Thursday, March 28, 2013 |
We've all been told not to judge a book by its cover, but what about judging a book by its title?
That's the concern of the idiosyncratic Diagram Prize, which is awarded every year by the British trade magazine The Bookseller. But with winners like Proceedings of the Second International Workshop of Nude Mice and The Theory of Lengthwise Rolling, the award isn't for best or worst title: It's for oddest book title.
For 35 years the Diagram Prize has been celebrating the strange and specific, giving props to otherwise niche books like The Joy of Chickens, Living with Crazy Buttocks, or People Who Don't Know They're Dead: How They Attach Themselves to Unsuspecting Bystanders and What to Do About It.
As It Happens host Carol Off spoke to the prize's organizer Philip Stone about this year's shortlist and winner, which was awarded (by public vote) last week. "We had How Tea Cozies Changed the World...that one proved quite popular on the shortlist," he said. "We also have God's Doodle which is about, ah, men and their manhood, I think is the safest way to describe it."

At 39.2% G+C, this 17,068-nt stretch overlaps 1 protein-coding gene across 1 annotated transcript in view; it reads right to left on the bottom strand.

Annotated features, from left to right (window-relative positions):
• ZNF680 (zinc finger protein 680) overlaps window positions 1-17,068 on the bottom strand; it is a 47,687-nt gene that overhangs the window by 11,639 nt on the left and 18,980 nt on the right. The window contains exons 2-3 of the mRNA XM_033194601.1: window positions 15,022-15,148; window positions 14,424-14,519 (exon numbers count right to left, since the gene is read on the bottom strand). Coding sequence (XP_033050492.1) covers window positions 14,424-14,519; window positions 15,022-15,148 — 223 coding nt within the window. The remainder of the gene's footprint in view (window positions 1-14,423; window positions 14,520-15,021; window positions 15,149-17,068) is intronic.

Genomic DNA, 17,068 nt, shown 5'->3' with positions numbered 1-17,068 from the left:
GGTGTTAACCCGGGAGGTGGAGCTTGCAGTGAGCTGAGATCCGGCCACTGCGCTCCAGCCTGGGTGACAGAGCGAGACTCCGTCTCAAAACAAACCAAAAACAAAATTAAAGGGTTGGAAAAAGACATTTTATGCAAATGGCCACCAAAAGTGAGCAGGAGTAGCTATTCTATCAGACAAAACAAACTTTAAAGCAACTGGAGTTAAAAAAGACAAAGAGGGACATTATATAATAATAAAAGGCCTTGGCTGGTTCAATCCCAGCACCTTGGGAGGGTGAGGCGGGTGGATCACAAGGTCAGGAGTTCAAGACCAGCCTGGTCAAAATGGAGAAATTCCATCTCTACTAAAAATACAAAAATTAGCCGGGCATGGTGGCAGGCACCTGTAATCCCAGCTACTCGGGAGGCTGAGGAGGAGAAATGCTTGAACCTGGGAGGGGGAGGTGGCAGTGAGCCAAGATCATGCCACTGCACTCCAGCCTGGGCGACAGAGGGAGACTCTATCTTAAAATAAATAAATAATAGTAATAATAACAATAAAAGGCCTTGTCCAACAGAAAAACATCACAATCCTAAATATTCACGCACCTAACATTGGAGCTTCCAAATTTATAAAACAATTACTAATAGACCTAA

The competition was stiff (no pun intended) this year. "We had over 1,200 votes, which is good," said Stone. "[The public] elected the winner as a book by Reginald Bakeley called Goblinproofing One's Chicken Coop, which offers practical advice in the campaign against the fairy kingdom. It's a guide to dealing with bothersome members of the fairy realm, specifically goblins, invading one's chicken coop."
Stone was able to get in touch with the book's editor, Clint Marsh, to congratulate him, and he was honoured. "We always like it when an author is happy to receive our odd title prize," said Stone. "In the past few years we've been able to get in touch with all the authors and tell them the good news, and they've been very happy to be nominated and win this prestigious literary award."
Off quoted Marsh's response, which was appropriately tongue-in-cheek: "Reginald and I take this as a clear sign that people have had enough of goblins in their chicken coops."